Clinical and Economic Implications of Apixaban Versus Aspirin in the Low-Risk Nonvalvular Atrial Fibrillation Patients

Gregory Y H Lip, Tereza Lanitis, Jack Mardekian, Thitima Kongnakorn, Hemant Phatak, Paul Dorian
Stroke; a Journal of Cerebral Circulation 2015, 46 (10): 2830-7

BACKGROUND AND PURPOSE: Although recommended by guidelines, the benefits of treating patients with atrial fibrillation with a low-stroke risk score, with aspirin or anticoagulants, have not been clearly established. With advent of safer non-vitamin K antagonist oral anticoagulant, we assessed the clinical and economic implications of 5 mg BID of apixaban versus aspirin among patients with a relative low risk of stroke as assessed using the CHADS2 (congestive heart failure, hypertension, age>75, diabetes mellitus, stroke/transient ischemic attack) and CHA2DS2-VASc (congestive heart failure, hypertension, age, diabetes mellitus, stroke/transient ischemic attack, vascular disease) stroke risk classification.

METHODS: A previously developed and validated Markov model was adapted. A secondary analysis of the Apixaban Versus Acetylsalicylic Acid to Prevent Stroke in Atrial Fibrillation Patients Who Have Failed or Are Unsuitable for Vitamin K Antagonist Treatment (AVERROES) study was conducted to estimate event rates in different low-risk cohorts by treatment. Three cohorts (n=1000) with a CHADS2 score of 1, CHA2DS2-VASc score of 1, and CHA2DS2-VASc of score 2 to 4 were simulated to assess the number of clinical events avoided in terms of strokes and major bleeds, as well as life years gained, quality-adjusted life years gained, costs, and incremental costs per quality-adjusted life year gained.

RESULTS: Apixaban was associated with fewer strokes and systemic embolism versus aspirin across all subgroups; however, it caused more major bleeding events. The reduction in systemic embolism offset the increase in major bleeding events leading to increased life expectancy and quality-adjusted life year gains, achieved at an increased cost that was lower than the UK threshold of $44,400 (ie, £30,000) per quality-adjusted life year gained across the 3 cohorts examined.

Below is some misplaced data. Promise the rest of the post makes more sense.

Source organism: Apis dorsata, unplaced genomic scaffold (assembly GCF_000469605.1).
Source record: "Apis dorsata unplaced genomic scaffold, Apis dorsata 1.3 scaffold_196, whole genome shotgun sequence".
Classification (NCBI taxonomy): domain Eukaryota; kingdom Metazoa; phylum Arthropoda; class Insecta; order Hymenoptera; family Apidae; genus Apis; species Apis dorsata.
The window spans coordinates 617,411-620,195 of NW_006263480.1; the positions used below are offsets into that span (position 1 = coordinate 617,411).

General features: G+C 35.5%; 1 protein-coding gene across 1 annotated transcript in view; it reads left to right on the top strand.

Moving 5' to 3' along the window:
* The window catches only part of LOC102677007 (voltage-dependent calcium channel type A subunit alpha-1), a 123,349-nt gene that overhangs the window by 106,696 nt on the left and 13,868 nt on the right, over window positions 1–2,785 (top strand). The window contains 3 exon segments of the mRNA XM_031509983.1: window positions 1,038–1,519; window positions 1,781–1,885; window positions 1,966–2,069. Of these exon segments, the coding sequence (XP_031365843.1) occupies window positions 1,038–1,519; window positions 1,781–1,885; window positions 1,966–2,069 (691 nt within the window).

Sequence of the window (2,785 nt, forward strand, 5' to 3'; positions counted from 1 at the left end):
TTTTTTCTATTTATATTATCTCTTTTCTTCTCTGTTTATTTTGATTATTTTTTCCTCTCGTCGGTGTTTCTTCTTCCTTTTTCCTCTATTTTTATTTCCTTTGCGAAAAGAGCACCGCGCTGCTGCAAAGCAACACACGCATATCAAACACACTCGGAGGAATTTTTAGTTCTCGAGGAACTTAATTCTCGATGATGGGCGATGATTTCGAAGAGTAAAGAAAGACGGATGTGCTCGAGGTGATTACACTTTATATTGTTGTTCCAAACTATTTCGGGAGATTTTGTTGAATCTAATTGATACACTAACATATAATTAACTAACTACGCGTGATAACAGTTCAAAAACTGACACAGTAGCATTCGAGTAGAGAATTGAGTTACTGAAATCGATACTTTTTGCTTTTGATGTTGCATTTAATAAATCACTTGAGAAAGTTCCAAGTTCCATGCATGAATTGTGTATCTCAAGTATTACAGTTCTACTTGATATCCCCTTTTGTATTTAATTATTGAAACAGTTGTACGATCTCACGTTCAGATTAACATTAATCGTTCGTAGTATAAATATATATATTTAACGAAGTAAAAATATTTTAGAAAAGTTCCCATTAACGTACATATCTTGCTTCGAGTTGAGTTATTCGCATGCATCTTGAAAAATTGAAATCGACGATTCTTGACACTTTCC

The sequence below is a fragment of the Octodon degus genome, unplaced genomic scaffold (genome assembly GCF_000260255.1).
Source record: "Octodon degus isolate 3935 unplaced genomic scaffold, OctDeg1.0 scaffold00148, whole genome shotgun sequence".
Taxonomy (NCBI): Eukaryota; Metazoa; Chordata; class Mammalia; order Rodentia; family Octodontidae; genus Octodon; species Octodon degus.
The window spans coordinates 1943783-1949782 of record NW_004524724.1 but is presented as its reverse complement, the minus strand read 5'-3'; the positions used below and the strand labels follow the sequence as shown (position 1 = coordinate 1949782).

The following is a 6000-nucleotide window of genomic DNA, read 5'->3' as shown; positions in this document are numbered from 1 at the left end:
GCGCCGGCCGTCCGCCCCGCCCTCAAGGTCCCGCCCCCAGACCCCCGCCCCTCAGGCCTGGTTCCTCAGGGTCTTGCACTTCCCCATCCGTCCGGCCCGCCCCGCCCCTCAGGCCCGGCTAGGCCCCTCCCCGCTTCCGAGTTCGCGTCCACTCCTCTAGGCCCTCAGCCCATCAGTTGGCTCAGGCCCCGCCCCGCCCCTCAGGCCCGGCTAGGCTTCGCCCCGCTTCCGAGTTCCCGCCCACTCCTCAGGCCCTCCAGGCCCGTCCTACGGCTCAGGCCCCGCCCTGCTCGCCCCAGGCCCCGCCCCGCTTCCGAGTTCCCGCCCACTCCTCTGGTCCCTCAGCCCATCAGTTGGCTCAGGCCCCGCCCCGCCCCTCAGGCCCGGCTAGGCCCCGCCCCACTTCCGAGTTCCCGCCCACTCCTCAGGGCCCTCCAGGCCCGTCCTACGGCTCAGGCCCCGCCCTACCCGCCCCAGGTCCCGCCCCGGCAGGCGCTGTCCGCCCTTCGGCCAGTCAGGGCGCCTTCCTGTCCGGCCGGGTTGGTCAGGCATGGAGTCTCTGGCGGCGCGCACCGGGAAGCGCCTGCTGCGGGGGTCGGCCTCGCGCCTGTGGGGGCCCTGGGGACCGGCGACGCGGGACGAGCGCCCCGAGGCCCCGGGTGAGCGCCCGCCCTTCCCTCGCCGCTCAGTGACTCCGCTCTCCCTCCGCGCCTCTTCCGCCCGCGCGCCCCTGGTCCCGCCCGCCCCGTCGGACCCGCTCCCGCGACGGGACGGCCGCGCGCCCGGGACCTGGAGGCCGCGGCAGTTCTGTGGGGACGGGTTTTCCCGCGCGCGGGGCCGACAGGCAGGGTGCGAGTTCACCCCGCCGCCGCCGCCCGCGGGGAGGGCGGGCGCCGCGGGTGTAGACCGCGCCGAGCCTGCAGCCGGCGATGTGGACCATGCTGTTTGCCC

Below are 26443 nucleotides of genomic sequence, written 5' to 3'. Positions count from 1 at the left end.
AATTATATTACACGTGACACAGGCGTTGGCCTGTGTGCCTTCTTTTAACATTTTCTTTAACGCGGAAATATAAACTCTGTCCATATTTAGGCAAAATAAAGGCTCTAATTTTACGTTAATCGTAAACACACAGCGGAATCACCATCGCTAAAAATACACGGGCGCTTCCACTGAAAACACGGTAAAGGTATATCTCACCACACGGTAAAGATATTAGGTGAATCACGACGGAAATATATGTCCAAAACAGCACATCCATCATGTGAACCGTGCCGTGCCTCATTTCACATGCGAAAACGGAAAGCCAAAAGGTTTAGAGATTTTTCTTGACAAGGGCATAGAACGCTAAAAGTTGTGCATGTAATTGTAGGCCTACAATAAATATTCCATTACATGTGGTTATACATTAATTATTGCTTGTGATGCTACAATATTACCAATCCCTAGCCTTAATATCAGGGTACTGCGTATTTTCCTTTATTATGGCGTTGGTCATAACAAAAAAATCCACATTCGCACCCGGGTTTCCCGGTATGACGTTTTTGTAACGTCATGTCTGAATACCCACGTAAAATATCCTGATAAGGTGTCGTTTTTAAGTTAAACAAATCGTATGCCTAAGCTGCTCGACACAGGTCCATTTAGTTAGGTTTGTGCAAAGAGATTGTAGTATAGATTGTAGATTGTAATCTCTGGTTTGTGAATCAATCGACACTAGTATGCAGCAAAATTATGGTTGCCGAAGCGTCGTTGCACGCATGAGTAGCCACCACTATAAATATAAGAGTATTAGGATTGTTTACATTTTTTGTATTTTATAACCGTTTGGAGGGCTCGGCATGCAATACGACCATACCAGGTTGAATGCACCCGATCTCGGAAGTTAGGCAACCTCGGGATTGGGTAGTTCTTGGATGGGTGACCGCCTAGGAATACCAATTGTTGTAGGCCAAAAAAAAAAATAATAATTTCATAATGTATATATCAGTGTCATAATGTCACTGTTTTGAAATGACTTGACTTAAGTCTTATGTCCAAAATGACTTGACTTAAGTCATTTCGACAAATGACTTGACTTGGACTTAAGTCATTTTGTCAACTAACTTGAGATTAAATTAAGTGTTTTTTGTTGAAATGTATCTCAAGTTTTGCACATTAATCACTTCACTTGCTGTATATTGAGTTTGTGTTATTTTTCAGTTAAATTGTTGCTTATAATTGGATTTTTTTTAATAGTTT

CONCLUSIONS: Anticoagulant treatment with apixaban versus aspirin in low-risk patients, as identified using CHADS2 or CHA2DS2-VASc, is projected to increase life expectancy and provide clinical benefits that are cost effective.

Full Text Links

Find Full Text Links for this Article


You are not logged in. Sign Up or Log In to join the discussion.

Trending Papers

Remove bar
Read by QxMD icon Read

Save your favorite articles in one place with a free QxMD account.


Search Tips

Use Boolean operators: AND/OR

diabetic AND foot
diabetes OR diabetic

Exclude a word using the 'minus' sign

Virchow -triad

Use Parentheses

water AND (cup OR glass)

Add an asterisk (*) at end of a word to include word stems

Neuro* will search for Neurology, Neuroscientist, Neurological, and so on

Use quotes to search for an exact phrase

"primary prevention of cancer"
(heart or cardiac or cardio*) AND arrest -"American Heart Association"